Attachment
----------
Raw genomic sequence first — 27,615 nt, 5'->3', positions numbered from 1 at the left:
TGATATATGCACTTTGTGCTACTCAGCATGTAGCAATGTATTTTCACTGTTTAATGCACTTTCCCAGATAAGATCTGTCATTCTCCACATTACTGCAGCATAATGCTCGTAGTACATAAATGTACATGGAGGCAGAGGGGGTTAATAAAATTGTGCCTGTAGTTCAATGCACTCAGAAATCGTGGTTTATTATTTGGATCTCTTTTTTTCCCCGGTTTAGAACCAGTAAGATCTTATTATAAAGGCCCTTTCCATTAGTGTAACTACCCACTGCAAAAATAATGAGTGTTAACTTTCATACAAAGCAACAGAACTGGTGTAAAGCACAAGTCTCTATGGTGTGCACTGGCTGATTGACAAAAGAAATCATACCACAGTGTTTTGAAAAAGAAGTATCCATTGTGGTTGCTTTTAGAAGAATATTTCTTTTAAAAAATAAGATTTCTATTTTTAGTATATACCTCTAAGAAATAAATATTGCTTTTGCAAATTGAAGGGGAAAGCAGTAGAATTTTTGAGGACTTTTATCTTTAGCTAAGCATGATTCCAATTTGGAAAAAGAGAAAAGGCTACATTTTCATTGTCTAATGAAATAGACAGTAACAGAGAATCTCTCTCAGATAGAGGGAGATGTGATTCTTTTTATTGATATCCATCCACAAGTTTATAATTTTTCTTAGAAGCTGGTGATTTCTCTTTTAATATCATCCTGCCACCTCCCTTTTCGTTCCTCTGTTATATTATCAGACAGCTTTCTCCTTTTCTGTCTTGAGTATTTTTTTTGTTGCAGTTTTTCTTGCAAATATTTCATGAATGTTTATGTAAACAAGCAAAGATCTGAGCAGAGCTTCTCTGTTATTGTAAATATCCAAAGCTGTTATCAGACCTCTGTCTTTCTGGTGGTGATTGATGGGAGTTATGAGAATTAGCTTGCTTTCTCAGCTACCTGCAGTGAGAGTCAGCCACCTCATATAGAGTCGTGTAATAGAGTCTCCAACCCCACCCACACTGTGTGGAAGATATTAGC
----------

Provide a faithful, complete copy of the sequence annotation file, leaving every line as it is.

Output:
Raw genomic sequence first — 27,615 nt, 5'->3', positions numbered from 1 at the left:
TGATATATGCACTTTGTGCTACTCAGCATGTAGCAATGTATTTTCACTGTTTAATGCACTTTCCCAGATAAGATCTGTCATTCTCCACATTACTGCAGCATAATGCTCGTAGTACATAAATGTACATGGAGGCAGAGGGGGTTAATAAAATTGTGCCTGTAGTTCAATGCACTCAGAAATCGTGGTTTATTATTTGGATCTCTTTTTTTCCCCGGTTTAGAACCAGTAAGATCTTATTATAAAGGCCCTTTCCATTAGTGTAACTACCCACTGCAAAAATAATGAGTGTTAACTTTCATACAAAGCAACAGAACTGGTGTAAAGCACAAGTCTCTATGGTGTGCACTGGCTGATTGACAAAAGAAATCATACCACAGTGTTTTGAAAAAGAAGTATCCATTGTGGTTGCTTTTAGAAGAATATTTCTTTTAAAAAATAAGATTTCTATTTTTAGTATATACCTCTAAGAAATAAATATTGCTTTTGCAAATTGAAGGGGAAAGCAGTAGAATTTTTGAGGACTTTTATCTTTAGCTAAGCATGATTCCAATTTGGAAAAAGAGAAAAGGCTACATTTTCATTGTCTAATGAAATAGACAGTAACAGAGAATCTCTCTCAGATAGAGGGAGATGTGATTCTTTTTATTGATATCCATCCACAAGTTTATAATTTTTCTTAGAAGCTGGTGATTTCTCTTTTAATATCATCCTGCCACCTCCCTTTTCGTTCCTCTGTTATATTATCAGACAGCTTTCTCCTTTTCTGTCTTGAGTATTTTTTTTGTTGCAGTTTTTCTTGCAAATATTTCATGAATGTTTATGTAAACAAGCAAAGATCTGAGCAGAGCTTCTCTGTTATTGTAAATATCCAAAGCTGTTATCAGACCTCTGTCTTTCTGGTGGTGATTGATGGGAGTTATGAGAATTAGCTTGCTTTCTCAGCTACCTGCAGTGAGAGTCAGCCACCTCATATAGAGTCGTGTAATAGAGTCTCCAACCCCACCCACACTGTGTGGAAGATATTAGC